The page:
- For Teachers
OMG! return from CJ clipped the line dueue 20-20.
The above is described by a badminton fan about a game between CJ and WCH. What does the clipped the line mean? Thanks.
I get it now.
Interesting--clipped the line;landed just in;just touched the line!
By the way, is it right to say The birdie just hit the line?
'just hit the line' sounds a bit odd to me - 'hit' sounds more substantial: 'it hit the line slap bang in the middle'. So it doesn't go well with 'just'.
For the 'clipped' case, you could also say 'it grazed the line', or - informally - 'it greased the line'... hmmm - not sure about that last one now I come to think of it. Things that grease something are usually potentially harmful - 'a bullet greased my arm'.; or, in a Dire Straits song, a skater lets a lorry 'grease her hip'.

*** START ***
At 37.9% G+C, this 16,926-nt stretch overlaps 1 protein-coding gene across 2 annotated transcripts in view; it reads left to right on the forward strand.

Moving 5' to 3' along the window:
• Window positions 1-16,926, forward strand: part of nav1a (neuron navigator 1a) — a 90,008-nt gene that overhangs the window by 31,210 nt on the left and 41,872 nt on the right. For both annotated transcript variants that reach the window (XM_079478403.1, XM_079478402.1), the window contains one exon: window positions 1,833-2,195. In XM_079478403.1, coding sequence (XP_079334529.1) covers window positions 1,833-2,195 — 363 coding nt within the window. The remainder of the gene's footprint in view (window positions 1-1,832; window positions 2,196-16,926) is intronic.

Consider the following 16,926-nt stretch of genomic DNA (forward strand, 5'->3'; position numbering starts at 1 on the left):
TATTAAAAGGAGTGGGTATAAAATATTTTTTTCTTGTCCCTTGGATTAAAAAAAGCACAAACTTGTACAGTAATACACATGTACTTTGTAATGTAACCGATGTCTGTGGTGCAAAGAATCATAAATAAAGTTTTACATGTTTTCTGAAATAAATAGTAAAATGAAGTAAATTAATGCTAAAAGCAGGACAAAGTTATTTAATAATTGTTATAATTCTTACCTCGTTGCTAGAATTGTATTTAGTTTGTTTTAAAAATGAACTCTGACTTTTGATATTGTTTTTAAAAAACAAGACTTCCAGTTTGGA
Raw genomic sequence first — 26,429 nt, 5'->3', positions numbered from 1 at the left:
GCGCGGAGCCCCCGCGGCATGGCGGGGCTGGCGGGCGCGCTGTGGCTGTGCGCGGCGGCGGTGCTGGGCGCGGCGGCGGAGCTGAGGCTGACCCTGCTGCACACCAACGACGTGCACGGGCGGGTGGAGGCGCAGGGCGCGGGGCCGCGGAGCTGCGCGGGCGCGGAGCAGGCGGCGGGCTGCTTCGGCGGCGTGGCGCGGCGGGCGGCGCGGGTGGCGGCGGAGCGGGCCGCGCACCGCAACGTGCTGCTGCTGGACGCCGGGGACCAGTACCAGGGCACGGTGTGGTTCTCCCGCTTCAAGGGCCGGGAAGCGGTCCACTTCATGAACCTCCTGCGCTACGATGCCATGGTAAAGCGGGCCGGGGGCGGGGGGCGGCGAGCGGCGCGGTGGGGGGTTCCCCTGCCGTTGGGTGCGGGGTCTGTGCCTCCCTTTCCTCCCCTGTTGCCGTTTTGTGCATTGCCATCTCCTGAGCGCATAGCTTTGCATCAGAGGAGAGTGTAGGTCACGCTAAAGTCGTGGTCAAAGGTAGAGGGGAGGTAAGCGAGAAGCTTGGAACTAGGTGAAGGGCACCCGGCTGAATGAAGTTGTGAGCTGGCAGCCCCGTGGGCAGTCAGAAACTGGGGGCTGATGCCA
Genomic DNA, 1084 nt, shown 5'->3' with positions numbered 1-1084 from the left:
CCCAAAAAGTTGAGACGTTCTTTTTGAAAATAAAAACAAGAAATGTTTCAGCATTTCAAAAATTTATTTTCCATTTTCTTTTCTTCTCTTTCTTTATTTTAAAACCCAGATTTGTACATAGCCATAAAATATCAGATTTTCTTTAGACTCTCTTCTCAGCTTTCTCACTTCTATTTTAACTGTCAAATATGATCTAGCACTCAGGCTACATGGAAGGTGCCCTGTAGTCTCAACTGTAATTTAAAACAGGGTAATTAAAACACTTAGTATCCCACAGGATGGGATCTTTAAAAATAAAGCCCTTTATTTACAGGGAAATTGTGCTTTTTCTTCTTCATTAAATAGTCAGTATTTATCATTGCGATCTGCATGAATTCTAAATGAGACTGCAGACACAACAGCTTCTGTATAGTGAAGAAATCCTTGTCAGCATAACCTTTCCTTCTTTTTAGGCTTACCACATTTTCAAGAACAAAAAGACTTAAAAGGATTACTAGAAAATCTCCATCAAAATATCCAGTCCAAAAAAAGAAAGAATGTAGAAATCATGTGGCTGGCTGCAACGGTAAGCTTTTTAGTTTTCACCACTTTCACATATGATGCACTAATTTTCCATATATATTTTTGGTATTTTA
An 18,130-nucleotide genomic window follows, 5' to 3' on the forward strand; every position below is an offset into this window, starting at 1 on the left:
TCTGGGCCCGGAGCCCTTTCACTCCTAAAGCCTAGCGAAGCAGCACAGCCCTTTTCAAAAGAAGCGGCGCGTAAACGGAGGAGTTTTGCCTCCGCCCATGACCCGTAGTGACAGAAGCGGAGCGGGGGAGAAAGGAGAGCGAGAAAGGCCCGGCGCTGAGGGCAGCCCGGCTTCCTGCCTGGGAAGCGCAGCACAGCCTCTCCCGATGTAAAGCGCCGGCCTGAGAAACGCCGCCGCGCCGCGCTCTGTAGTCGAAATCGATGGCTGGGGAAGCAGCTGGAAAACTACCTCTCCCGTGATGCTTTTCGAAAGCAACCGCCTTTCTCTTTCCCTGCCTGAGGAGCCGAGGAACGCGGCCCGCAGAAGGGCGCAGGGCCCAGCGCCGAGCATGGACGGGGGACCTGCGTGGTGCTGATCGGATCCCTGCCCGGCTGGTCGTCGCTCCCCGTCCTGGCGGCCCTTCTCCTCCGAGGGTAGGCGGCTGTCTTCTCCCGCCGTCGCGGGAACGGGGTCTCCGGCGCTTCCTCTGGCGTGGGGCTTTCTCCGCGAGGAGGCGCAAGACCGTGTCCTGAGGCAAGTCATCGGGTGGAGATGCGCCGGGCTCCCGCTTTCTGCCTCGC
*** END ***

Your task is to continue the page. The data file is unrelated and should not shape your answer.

I find the version very amusing--it hit the line slap bang in the middle.
I presume slap bang is very descriptive and functions as a verb, right?
- an adverb, and - I should have said - quite informal. If something hits 'in the middle' you can reinforce it progressively:
in the middle
bang in the middle/right in the middle
slap bang in the middle
right slap bang in the middle
'Right in the middle' is least informal; it would be perfectly OK in the classroom, say.
Thanks, Bob, for the further explanation.Originally Posted by BobK;215658[B
By the way, does the "thumb down" mean no? Then, what part of speech is it?
Sorry - the typos made it unclear. Yes: the thumbs down means No: 'bang' is either an adverb or, some might say, a particle reinforcing an adverb phrase ("in the middle").